The Tableland is a broad granite plateau in Sequoia National Park along the Kings-Kaweah Divide. While not flat like a table, the topography is relatively gradual and the terrain is almost entirely granite slabs so the name is fitting. Access is from the west side at the Wolverton trailhead and the Lakes Trail. Wolverton is a relatively short and straightforward drive from the SF Bay Area and the Lakes Trail is efficient at getting one up into the alpine (relative to many westside approaches) while passing by some very pretty scenery including Pear Lake and Aster Lake. Once above treeline, it’s a beautiful walk along miles of user-friendly granite slabs to more rugged and remote parts of the Great Western Divide to the east. The open terrain and granite slabs facilitate easy cross country travel. In the winter when everything is snow covered it’s arguably even more efficient! Along with the amazing views, these factors make the Tableland one of my favorite spots in the Sierra and I have visited many times over the years in all seasons.
What makes the Tableland so special is the dramatic 360 degree vistas taking in much of the High Sierra. On a clear day one can pick out familiar features including the Palisades, Mount Ritter and Banner Peak far to the north, and Mount Goddard rising above the Evolution area peaks. Closer at hand is a sweeping view of the Great Western Divide from its northern terminus at Mount Farquhar and North Guard all the way down to Farwell Gap (the end of the rugged portion of the Great Western Divide). In particular, the area around Hamilton Lakes and Kaweah Gap is particularly striking with numerous domes and jagged crags. The Kaweahs rise behind the Great Western Divide adding another layer of ruggedness. One of the best views of the Tableland and surrounding terrain is from Alta Peak. In summer a trail leads from Wolverton to Panther Gap and on to Alta Peak’s summit. However, in the winter the preferred summit is the higher Winter Alta (peak 11,328) which is accessed from the Pear Lake hut vicinity. The Pear Lake ski hut is a popular ski and snowshoe destination and skiers enjoy the slopes above the hut all the way to Winter Alta. The hut is open to the public during the winter, but reservations are required via a lottery system. If you can’t snag a place at the hut, the winter route to Pear Lake cuts off all the switchbacks and comes in at only 5 miles each way (10 miles roundtrip). After a fairly steep climb up to “The Hump” the Lakes Trail drops into the basin and traverses by Heather Lake. At this point one is presented with options: either stay high and traverse to Aster Lake and Emerald Lake or drop down lower and traverse directly to Pear Lake Hut. The former is much more scenic as the Aster Lake area is very pretty but the latter is quicker and avoids the sidehilling often encountered on the route around Aster Lake. The Pear Lake Hut is not at Pear Lake itself but about a half mile downstream. If heading for Winter Alta, one can either ascend slopes directly above the hut or continue up to Pear Lake before taking relatively steep slopes up to the ridge. Winter Alta is certainly a dramatic destination because it is not until one reaches very close to the top that most of the Great Western Divide is revealed. Beyond Winter Alta most of the winter visitors are skiers doing the Winter Sierra High Route from Shepherds Pass to Wolverton, although the established Skiers High Route goes to Table Meadows and follows the headwaters of the Marble Fork Kaweah River instead of the traverse to Moose Lake Winter Alta (which is far more scenic). I’d like to do the full Winter High Route someday, but it’s certainly a long car shuttle to organize! I have made three snowshoe visits to Winter Alta. On my first snowshoe out of Wolverton in 2011 I just visited Winter Alta as an out-and-back. On the second trip in 2013, I continued on to a snowbound Moose Lake and crossed the lake on snowshoes. Moose Lake is a large alpine lake with a grand view of the Great Western Divide. It’s among my favorite Sierra lakes and to walk across it was surreal. Unfortunately, the drought happened and winter conditions never came together for a couple years to repeat that trip until this historic snow season. It was time to visit again and adventure beyond Moose Lake. This year I trekked across the Tableland to the east end of the Tableland rim and crossed Moose Lake on the way back. I had initially hoped to reach the summit of Big Bird but found that I needed crampons and ice axe to ascend the final hundred feet of the very icy ridge (and more importantly, for the descent!). For most of the day I had been plowing through 6-8 inches of unconsolidated snow that had recently fallen over a base that was only partially consolidated (so snowshoes were essential) but that same storm also came with strong winds and the snow off exposed ridges leaving a sheet of ice. Without snow Big Bird is a very straightforward talus hop, but with icy conditions a fall on either side of the ridge would be serious (particularly on the east side with sheer cliffs of several hundred feet topped with 50+ ft cornices). After resolving to come better prepared next time, I traversed to Pterodactyl Pass where I enjoyed a similar view, albeit at a slightly lower elevation and with ample room to sit down and eat lunch. After a long break I ascended a high point north of Big Bird for excellent views down to Big Bird Lake, Glacier Ridge, and Mount Brewer. Next time with an earlier start I’d like to snowshoe farther along the Winter Sierra High Route to Horn Col and Copper Mine Peak. This is a route I’m very familiar with during the summer but it would be awesome to see the tremendous view from Copper Mine Peak in winter.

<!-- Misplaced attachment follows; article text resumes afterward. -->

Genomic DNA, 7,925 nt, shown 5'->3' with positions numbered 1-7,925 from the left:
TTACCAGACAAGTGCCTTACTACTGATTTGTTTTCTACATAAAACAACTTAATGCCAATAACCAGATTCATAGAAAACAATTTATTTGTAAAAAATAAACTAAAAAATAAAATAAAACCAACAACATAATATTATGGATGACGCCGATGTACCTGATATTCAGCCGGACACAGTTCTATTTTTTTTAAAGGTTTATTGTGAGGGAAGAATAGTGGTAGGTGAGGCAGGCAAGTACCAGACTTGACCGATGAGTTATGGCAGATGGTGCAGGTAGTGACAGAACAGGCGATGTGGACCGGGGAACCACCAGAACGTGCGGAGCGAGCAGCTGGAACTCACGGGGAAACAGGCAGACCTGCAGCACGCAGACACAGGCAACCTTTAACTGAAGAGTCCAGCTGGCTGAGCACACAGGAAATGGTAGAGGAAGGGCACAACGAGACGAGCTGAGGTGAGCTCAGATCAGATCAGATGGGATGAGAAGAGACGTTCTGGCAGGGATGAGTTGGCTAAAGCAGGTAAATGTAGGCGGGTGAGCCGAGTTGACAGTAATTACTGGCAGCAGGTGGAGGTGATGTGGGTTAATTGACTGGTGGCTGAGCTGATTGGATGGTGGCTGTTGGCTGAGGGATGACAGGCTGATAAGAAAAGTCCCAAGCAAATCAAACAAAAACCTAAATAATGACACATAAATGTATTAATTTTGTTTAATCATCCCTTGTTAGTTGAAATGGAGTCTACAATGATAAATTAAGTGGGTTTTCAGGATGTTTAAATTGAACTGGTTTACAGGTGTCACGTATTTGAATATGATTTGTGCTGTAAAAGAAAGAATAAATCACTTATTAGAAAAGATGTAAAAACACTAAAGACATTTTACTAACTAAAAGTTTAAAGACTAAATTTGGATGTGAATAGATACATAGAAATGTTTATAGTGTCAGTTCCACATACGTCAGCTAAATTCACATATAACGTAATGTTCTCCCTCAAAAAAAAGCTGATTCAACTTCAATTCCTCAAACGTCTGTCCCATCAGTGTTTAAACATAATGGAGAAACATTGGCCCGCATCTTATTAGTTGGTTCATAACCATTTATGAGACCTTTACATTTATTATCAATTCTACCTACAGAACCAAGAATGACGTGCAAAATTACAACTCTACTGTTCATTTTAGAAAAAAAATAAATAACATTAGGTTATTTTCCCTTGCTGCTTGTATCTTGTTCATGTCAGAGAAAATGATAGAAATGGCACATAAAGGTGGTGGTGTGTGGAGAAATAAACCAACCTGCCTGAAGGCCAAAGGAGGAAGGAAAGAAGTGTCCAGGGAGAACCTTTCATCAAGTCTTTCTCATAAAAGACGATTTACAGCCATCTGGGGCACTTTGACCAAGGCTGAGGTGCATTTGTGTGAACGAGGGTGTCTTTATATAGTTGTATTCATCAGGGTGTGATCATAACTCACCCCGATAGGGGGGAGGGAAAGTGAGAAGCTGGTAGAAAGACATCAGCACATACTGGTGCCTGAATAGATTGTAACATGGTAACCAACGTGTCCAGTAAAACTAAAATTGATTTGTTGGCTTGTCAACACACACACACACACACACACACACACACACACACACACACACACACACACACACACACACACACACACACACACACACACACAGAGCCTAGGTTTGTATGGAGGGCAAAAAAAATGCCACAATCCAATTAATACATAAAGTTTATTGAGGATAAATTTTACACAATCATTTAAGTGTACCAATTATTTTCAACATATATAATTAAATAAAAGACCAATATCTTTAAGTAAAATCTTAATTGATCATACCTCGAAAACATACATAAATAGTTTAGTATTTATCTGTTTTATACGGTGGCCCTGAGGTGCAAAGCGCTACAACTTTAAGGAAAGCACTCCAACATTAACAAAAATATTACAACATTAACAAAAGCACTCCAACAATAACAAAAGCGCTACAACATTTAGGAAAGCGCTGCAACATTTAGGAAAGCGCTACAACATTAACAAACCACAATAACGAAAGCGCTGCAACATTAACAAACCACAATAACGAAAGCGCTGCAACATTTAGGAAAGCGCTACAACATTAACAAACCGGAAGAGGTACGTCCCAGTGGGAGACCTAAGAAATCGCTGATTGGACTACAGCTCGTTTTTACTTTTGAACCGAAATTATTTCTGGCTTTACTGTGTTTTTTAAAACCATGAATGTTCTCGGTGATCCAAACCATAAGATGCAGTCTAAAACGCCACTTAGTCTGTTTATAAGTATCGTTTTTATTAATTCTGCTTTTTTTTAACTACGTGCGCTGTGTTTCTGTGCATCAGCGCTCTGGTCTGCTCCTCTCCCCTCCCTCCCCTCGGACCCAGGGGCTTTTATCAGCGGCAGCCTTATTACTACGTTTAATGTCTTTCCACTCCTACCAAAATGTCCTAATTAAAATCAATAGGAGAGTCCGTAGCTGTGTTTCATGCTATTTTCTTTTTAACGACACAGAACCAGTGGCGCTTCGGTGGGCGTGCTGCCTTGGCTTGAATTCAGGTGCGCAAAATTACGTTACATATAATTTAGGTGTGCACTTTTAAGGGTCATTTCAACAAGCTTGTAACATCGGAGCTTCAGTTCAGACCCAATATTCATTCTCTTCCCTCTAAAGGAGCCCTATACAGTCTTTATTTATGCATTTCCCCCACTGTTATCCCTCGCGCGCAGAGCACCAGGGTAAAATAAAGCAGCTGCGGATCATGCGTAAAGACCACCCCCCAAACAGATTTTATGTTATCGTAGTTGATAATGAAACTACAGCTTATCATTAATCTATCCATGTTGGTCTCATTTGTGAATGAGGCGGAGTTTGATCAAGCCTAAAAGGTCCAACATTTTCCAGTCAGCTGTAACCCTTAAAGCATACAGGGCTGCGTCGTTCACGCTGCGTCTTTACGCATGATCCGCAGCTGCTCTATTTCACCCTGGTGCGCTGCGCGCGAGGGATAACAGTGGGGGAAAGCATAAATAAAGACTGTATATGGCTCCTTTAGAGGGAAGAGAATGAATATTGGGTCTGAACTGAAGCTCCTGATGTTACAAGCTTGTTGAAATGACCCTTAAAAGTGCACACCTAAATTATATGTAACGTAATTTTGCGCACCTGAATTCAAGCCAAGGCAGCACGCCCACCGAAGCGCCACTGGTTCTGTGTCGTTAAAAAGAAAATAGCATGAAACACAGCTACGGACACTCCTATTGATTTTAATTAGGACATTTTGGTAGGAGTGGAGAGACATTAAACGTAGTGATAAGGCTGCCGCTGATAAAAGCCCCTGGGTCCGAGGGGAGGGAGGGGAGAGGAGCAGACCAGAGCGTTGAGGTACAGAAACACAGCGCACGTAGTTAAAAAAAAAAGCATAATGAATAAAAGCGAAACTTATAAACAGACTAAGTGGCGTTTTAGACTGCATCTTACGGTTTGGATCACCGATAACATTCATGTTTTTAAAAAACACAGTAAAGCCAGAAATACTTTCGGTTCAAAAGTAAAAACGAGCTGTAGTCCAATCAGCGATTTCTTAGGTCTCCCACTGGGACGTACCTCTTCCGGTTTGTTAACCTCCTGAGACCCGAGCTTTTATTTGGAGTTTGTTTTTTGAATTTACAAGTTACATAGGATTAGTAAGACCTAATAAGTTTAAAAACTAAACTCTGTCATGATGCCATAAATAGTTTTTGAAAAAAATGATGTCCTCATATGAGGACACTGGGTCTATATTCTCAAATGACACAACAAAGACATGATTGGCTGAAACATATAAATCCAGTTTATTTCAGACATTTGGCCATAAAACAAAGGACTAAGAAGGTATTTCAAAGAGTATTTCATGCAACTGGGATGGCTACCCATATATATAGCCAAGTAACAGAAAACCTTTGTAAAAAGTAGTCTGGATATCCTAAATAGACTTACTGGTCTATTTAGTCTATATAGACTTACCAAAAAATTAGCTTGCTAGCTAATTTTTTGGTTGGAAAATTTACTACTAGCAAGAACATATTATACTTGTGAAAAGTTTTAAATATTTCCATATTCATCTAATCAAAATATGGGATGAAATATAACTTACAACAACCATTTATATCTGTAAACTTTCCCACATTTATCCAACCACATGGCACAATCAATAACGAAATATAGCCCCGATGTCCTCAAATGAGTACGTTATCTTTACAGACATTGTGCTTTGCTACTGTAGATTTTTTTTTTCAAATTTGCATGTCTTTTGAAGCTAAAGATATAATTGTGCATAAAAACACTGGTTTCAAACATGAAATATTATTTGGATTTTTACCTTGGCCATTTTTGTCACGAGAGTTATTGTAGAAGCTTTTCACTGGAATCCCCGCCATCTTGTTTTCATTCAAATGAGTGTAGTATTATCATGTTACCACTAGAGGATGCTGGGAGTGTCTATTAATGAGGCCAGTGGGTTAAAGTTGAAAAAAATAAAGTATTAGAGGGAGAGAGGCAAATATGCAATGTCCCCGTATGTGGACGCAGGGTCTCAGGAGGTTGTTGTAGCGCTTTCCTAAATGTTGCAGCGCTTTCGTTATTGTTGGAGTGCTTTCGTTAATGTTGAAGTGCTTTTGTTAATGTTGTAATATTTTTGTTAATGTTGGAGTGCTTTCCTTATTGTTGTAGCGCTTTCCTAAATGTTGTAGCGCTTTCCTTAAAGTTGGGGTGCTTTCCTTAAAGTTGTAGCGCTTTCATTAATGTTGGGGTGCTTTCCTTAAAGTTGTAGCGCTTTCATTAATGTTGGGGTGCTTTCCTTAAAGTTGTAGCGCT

What made this year’s visit to the Tableland so special was the immense, historic snowpack present in the high county. It’s estimated that the high country above 10,000 feet was over 200% of average. Parts of the Tableland looked more like a scene from the arctic than the Sierra with all land features buried in many feet of snow. The snow was so deep over Moose Lake that it had formed snow dunes over the shallower east end of the lake and Alta Peak was like a nunatak rising out of the snowbound plateau.